Recently, a young Member of our Centre went to Perth to attend her brother’s wedding. On the morning of the wedding, the groom’s dog ate a quarter of the wedding cake, which had been made by his mother and decorated by his grandmother. The mother became hysterical and took a pessimistic view of the event, unable to understand that it was the result of a previous cause. The Member, understanding the kamma involved and finding the situation humerous, calmly patched up and redecorated the cake. The "cutting the cake" photos were able to be taken at the wedding. The event became a talking point at the wedding and was reported on in the Western Australian newspaper. This would not have occurred had the Member not understood cause and effect and instead reacted according to her Western cultural background.

The advantage of our websites is that they are independent of time and place, as persons are able to choose on their terms, when, where and how they read our material.

The Karma Sutra has changed the lives of many who read it for it explains the direct results of causes.

Here is, in part, the English translation of the Karma Sutra:

Once upon a gathering attended by 1,250 followers, the Venerable Ananda, after bowing to the Buddha with respect, asked: "In the present dark age where the majority of our people are indulgent in unrighteousness, disrespectful to the Lord's Teaching, undutiful to their parents, immoral, miserable and sordid, among them, how could we understand the cryptic and fundamental principle or causes that have brought about this reality and what consequences each individual is to suffer eventually for his/her deeds. My Lord, would you kindly explain these to us?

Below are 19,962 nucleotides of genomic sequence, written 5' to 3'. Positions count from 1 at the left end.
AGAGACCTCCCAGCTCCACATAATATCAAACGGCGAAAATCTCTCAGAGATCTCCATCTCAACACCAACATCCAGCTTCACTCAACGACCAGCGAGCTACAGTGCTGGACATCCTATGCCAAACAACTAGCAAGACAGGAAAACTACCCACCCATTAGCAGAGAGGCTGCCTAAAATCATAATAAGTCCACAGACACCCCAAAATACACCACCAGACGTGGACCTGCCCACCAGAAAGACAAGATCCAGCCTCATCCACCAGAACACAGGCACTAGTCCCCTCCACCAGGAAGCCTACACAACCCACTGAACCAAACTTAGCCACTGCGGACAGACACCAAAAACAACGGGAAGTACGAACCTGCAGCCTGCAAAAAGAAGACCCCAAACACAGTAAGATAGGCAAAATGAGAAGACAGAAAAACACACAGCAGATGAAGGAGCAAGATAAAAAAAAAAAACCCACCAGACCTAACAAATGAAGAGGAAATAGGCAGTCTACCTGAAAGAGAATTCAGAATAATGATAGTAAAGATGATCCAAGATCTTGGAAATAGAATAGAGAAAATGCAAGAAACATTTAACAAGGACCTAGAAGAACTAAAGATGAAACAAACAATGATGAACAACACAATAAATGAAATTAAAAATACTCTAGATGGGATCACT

The Enlightened One then answered, "Listen carefully, I will now expound the Law Of Karma. Because of Karmic effects inherited from previous lives, some people are poor, some rich, some happy and some miserable. Following these guidelines will help you obtain happiness and prosperity for your next life. They are:

1. Be dutiful and respect your parents.

2. Respect the Buddhas, the (Dhamma Teachings of Buddha) and the Buddhist

Monks (Sangha).

3. Abstain from killing and set free sentient beings.

4. Be charitable.

The Buddha proceeded on the Karma Sutra:

"Destiny is the aggregate of karmic effects from the past. To believe in and practice this sutra will bring you prosperity and happiness."

Learn the Law of Karma, expounded as follows:

To be able to hold office in the government is a reward for your building Buddha's Statues in a previous life. For building Buddha's statues is likened to molding yourself, and to protect the Tathagata is protecting yourself. To be able to hold a high ranking position in the government is reward for your putting gold on the Buddha’s Images and Statues. To be a public officer cannot be taken for granted, for without practising Buddhism it will not befall you.

Your present enjoyment of various transportation facilities without getting foot-worn is a reward for your help in the construction of bridges and roads in your past life. To donate clothing to monks will ensure you are well provided with clothing in future lives or in your next life. (For example, offering affron Robes during a Kathina Festival).

To be free from hunger and starvation is the result of your providing food to the poor in your previous life.